Every single line Jason Isaacs delivered.

Even though much of Isaacs’ dialogue never appeared in the actual book, he gets away with it, because his portrayal of Lucius Malfoy is dead on. Pure evil has never been sexier, or scarier, when you have Rickman or Isaacs on the screen.

I also loved Evanna Lynch as Luna, which seems to be a unanimous opinion. Lynch’s lack of pretension and her dreamy self-containment completely brought the character of Luna to life---despite the director’s efforts to scrape her role across the pavement. And Lynch’s voice was heavenly perfection. I can’t wait to see her in Half-Blood Prince.

I thought Daniel Radcliffe was outstanding. I’ve always been underimpressed with Emma Watson’s acting (or rather, over-acting) and for some reason her painful performances have colored my faith in the other actors. But Daniel showed an emotional range in this film that was actually an improvement on the book. I always wondered why Harry, as a character, did not suffer from Complex Post Traumatic Stress Disorder based on his lifetime experiences. I am serious about this! Trauma at age one, ten years of abuse and neglect at the hand of his aunt and uncle.....and nothing but horrific trauma ever since. As I reader, I always admire those characters who suffer trauma and still manage to keep a positive life outlook......and that is our Harry. But in OOTP the Film, we see Harry being upset, having nightmares, rejecting his friends, lashing out. Of course Harry did all this in the book as well, but Radcliffe was on fire in this movie. His performance was raw and real and genuine.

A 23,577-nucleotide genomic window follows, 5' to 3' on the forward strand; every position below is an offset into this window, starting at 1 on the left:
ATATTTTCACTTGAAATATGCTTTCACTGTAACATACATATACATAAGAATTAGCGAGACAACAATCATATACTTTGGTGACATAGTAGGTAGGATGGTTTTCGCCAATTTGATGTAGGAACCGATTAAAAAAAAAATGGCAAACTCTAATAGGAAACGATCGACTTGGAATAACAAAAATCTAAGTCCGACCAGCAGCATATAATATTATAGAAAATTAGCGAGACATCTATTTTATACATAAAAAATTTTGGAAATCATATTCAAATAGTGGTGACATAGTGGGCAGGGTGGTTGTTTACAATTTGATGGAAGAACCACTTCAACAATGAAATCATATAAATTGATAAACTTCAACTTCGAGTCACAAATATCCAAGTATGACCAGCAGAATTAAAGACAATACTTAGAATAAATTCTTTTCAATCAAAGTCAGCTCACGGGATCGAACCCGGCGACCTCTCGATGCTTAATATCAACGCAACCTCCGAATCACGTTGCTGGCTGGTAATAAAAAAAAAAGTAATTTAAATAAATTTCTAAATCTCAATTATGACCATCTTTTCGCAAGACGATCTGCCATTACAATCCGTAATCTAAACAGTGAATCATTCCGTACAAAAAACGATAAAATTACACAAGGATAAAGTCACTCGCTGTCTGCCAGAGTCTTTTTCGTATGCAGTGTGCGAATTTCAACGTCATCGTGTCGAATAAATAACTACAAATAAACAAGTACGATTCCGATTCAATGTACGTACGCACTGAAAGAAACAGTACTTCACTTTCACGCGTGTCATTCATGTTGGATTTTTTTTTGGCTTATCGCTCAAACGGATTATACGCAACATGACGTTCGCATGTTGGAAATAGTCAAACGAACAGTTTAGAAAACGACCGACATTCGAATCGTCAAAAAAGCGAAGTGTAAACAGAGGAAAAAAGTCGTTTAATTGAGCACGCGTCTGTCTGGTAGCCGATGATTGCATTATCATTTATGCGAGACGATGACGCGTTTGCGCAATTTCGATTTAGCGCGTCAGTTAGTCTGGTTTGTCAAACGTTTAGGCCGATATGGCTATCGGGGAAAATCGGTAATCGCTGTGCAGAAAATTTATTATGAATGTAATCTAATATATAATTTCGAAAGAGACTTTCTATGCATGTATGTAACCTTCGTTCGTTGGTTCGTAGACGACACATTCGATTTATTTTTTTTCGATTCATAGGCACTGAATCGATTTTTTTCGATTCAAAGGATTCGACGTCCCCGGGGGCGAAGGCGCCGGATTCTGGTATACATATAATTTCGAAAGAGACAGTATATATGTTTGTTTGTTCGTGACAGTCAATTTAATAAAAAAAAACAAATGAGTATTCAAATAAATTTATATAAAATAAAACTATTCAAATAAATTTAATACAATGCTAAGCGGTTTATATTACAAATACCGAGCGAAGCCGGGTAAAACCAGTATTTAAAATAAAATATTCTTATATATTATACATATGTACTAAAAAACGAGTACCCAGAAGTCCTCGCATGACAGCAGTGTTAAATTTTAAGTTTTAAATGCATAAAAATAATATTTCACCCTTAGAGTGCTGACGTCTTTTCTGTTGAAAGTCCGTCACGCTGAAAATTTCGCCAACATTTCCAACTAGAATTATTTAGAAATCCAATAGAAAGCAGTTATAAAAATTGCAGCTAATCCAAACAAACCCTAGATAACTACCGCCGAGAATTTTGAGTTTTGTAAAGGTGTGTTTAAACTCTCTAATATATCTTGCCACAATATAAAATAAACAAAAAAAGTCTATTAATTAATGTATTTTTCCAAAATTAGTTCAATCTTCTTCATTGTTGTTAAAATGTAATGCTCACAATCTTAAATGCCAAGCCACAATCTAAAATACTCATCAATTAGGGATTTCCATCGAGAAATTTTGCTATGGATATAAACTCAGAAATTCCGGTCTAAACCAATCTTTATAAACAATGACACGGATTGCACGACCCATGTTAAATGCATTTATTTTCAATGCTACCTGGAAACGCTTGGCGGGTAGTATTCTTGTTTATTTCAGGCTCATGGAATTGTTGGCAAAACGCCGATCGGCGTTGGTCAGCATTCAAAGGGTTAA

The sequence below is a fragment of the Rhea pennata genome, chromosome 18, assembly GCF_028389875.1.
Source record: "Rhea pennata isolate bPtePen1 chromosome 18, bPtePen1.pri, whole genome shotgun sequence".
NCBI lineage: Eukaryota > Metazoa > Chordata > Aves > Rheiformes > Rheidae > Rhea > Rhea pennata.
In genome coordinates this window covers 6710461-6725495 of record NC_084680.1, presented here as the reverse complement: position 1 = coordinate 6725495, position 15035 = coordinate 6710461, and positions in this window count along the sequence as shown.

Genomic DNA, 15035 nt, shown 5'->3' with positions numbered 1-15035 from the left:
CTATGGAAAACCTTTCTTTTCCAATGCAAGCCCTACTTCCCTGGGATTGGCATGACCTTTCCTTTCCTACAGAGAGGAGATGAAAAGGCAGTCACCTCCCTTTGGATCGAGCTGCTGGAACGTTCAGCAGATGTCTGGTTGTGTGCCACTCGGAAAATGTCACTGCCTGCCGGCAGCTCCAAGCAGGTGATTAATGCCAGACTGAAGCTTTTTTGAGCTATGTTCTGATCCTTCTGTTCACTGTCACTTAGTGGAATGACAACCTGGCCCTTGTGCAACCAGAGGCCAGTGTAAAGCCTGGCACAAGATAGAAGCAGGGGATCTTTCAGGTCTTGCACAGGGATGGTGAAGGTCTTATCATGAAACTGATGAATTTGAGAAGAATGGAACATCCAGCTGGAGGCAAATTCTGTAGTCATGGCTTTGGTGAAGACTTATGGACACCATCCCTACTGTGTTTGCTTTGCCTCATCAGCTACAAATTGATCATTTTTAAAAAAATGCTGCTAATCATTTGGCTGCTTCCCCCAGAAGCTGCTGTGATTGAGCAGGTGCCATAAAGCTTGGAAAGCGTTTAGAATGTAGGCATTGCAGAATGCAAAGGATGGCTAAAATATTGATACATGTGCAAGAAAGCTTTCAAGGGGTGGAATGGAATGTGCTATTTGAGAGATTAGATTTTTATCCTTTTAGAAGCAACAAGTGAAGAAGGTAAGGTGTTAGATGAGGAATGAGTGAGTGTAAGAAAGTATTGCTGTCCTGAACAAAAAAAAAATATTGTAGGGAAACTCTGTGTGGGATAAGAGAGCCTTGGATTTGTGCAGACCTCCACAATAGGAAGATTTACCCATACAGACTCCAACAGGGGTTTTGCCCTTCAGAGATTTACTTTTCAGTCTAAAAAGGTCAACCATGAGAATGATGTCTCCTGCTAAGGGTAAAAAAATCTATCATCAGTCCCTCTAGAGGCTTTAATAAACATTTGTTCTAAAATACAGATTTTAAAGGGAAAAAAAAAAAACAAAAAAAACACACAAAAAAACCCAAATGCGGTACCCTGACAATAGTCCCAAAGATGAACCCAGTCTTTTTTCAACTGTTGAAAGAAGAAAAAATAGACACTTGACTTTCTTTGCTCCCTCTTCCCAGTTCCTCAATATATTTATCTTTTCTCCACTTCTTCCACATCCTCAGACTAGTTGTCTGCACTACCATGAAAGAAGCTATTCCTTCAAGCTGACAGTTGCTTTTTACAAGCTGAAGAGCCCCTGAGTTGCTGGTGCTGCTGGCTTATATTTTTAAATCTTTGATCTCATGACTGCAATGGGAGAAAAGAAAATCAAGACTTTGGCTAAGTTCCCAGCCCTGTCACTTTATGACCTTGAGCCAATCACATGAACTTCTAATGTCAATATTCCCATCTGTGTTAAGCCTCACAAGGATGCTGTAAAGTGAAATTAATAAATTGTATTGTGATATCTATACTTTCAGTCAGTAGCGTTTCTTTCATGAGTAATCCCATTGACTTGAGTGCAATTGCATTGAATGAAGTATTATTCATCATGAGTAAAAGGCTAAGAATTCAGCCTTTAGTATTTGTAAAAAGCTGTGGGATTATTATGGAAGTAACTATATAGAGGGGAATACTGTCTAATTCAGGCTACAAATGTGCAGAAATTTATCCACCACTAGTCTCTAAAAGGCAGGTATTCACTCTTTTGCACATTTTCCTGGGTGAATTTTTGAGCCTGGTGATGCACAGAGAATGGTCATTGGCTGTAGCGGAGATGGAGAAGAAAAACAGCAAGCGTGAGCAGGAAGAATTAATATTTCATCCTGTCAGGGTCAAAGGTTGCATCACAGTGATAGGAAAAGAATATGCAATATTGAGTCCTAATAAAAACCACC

Watson’s performances strike me as those of an immature teenager trying to act like a mature woman acting like a mature teenager. So it’s like she goes out of her way not to be herself. But Radcliffe, man. He goes straight into Harry. I could watch him for hours. I’d like to make out with him, too, but I’m near forty and he’s not of legal age. Lucky Cho Chang. Did you see that slip of the tongue in the kiss scene? (In my mind, the only scene in the movie worth seeing).

The other terrific scene was the battle between Dumbledore and Voldemort that took place like eight hours into this two-hour movie. The magic those two used showed true imagination on the part of the director. It’s about time, David Yates. I guess, if your specialty is commercials, you are used to working in a three-minute format. So these were some good three minutes.